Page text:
losmorris (losmorris) wrote,

That's Why They Call it the Rain Forest

Our Easter weekend was a non-traditional one that took us to an eco-tourism lodge in the rain forest in the southeast corner of Peru. The lodge – Posada Amazonas – is located in the Madre de Dios department. It is a joint venture between Rainforest Expeditions, a Peruvian company, and the local indigenous community of Infierno. Currently costs and profits are shared, but over the next several years full control will transfer to the community as a means of developing a local sustainable business that is not damaging to the jungle environment. (website at: http://www.perunature.com/pages/pa_about1.htm )

The trip began with a flight to Puerto Muldanado and a bus trip to the Rainforest Expeditions office. Suitcases were repacked by visitors who were doing multi-stop travels through Peru - Since the boats out to the lodge are relatively small and powered by only 55 hp motors the goal is to minimize the luggage that is brought in. We then went on to the “port” near their office and headed up the Tambopata river to the lodge.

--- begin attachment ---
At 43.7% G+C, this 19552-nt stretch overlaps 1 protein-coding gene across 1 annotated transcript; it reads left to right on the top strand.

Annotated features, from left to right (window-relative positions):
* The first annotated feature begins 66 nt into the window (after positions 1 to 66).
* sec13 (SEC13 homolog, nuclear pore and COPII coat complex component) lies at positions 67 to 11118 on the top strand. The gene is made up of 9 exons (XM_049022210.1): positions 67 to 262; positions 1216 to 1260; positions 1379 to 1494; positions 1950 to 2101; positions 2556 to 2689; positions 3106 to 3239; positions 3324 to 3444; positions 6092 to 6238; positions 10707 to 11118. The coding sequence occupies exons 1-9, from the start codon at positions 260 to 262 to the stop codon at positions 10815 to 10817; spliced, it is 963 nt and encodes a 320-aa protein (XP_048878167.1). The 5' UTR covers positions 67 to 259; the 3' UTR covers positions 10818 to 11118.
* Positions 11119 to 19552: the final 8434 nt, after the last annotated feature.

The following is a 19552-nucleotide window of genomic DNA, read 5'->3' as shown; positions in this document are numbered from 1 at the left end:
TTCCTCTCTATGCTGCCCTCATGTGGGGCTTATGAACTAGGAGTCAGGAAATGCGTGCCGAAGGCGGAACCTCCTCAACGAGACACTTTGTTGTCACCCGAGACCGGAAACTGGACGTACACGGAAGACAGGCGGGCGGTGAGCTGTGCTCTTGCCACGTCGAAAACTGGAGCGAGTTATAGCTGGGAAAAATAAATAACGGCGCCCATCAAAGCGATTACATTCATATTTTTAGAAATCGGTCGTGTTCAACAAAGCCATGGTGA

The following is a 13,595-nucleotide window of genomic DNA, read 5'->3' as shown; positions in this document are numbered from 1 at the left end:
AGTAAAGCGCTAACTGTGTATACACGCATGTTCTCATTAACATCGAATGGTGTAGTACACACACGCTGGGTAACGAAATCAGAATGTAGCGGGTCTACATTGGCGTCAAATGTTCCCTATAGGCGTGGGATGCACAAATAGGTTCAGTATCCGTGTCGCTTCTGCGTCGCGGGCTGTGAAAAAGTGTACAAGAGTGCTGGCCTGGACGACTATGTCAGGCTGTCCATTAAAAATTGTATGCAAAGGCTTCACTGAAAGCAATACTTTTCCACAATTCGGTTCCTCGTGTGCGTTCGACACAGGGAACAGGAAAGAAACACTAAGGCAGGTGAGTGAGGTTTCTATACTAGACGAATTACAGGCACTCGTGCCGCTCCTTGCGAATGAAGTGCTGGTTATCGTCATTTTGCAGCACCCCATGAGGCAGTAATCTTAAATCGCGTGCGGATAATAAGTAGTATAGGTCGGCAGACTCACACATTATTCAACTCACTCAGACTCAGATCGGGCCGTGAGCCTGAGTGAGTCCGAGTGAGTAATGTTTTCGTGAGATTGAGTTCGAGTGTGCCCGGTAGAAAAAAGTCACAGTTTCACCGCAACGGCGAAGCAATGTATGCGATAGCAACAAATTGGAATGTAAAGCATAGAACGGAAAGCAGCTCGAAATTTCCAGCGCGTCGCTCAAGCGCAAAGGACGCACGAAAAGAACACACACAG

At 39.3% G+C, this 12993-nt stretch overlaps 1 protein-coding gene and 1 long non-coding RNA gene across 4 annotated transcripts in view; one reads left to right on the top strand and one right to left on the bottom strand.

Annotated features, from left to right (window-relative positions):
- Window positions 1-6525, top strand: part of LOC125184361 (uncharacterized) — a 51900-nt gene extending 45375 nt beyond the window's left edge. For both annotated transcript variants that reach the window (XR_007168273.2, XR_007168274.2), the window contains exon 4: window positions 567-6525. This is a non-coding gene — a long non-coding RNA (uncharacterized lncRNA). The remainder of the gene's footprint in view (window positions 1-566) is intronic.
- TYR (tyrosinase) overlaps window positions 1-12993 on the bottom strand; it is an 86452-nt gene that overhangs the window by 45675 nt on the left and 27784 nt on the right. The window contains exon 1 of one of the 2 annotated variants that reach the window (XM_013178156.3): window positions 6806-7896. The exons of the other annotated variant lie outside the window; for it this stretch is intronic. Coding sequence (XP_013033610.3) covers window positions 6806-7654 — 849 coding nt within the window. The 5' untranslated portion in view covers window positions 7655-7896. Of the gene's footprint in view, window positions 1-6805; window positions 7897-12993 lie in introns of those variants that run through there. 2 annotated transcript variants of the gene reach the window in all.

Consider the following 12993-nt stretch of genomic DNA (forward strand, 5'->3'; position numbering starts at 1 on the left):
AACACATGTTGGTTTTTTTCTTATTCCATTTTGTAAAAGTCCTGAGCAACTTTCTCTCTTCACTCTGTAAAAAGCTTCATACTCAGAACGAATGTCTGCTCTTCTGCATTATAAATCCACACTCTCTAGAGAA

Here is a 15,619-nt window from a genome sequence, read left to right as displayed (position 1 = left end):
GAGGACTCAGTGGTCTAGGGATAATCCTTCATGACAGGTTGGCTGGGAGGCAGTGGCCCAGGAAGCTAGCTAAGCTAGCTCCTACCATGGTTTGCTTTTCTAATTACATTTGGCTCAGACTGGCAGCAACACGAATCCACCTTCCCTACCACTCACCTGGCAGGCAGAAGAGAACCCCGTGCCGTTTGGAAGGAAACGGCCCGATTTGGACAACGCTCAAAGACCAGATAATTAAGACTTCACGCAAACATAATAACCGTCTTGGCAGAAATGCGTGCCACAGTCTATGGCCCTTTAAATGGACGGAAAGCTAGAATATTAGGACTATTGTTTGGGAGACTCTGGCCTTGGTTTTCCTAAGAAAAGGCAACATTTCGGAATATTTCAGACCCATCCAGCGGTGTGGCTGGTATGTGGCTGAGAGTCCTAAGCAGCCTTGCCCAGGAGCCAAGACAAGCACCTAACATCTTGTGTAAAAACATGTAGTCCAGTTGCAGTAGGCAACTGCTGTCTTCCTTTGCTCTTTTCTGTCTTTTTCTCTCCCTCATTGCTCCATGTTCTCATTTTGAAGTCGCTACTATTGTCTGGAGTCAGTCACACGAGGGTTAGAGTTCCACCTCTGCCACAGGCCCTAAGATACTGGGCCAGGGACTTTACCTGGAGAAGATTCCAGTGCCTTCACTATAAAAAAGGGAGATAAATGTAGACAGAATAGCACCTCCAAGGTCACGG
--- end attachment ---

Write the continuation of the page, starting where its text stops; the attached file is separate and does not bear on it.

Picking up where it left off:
Boarding our river transport:

The happy couple off on a river adventure:

Views along the river:

En route we were treated to a fair amount of jungle life including a capybarra (world’s largest rodent) mother and baby and a whole flock of macaws.

After a 10 minute hike to the lodge we settled in to our eco home away from home. The lodge is very cool. No electricity, no hot water (not even in the showers), mosquito netting over the beds and no windows in the rooms – just an open exposure to the jungle and all its wildlife.

Our room - mosquito netting up during the day and the hammock available round the clock:

The evening set up with the netting down and tucked into the mattress like fitted sheets:

Our very cold but efficient "private" shower:

The lodge has several buildings serving as the lobby, dining area, hammock room and bar area:

I have to admit that for the first day we were a little uncertain about having committed 4 days to “roughing it”, particularly when we got soaked in the rain on one of our more extensive hikes (it is, after all, the RAIN forest). But once we got into the groove of experiencing the jungle – and once it stopped raining – we found it to be a fabulous experience. The sounds are incredible and change significantly from day to night. The smells are clean and earthy and the diversity of flora and fauna is like nowhere else in the world. We’ve never been really big on bird watching and such but it is impossible not to get into it in such a setting.